The President premised her talking points on the phrase “we now have the money to…” What she seemed to have meant is that with the new tax measures and the intended stringent monitoring of tax collection efforts, we will have the money to fund all those ambitious projects. There is a significant difference between actually having the money and having the means to collect or produce that …


Because the government did not declare a holiday and it turned out that I had to go see my doctor, I watched the Sona from my doctor's office while waiting for my turn to be examined. As it turned out, the Sona was shorter than the waiting time; which I think is more reflective of the state of the medical profession. Anyway.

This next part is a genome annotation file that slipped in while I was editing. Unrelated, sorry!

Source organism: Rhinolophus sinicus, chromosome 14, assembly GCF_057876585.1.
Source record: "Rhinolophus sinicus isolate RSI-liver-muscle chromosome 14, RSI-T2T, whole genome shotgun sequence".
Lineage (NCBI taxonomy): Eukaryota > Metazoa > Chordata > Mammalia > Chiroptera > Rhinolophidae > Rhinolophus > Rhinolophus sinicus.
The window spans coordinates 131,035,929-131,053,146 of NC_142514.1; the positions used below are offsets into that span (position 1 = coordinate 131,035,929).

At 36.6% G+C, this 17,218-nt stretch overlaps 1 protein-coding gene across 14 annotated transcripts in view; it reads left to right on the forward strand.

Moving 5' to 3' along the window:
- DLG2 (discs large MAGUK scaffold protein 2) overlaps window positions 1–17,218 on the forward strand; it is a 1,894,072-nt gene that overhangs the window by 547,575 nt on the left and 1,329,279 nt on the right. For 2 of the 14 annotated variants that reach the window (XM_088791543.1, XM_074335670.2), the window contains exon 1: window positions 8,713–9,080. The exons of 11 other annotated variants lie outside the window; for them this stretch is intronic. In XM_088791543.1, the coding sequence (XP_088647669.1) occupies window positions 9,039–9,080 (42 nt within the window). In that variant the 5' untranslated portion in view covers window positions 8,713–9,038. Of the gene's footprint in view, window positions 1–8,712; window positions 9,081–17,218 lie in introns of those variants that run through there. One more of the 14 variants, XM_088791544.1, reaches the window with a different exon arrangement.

My expectations were actually few and low. And I prepared myself for some awful metaphors and production surprises to make up for lack of content. But surprise, surprise, the Sona was actually not all that bad; perhaps because it focused on plans and promises rather than on achievements. But then again, the most major achievement (which is nothing to sneer at if we come to think about it) of this administration is the fact that she is still President despite all the threats and all the plots and all the demonizing. I don't want to preempt my column for tomorrow so I will focus today on some interesting sidelights of the Sona.

* Where were the protocol office…

Distaste of the nation

The following appears as an op-ed column at the Manila Standard Today, July 24, 2006.

IN THE last few days, media people have been tripping all over themselves in a futile effort to rouse public attention to today’s main event, the President’s State of the Nation Address to Congress. Thus, we have been treated to a continuing coverage of the transformation of the Batasan into a veritable fortress, updates on the crafting of the speech and its content, and everybody else’s opinion on it.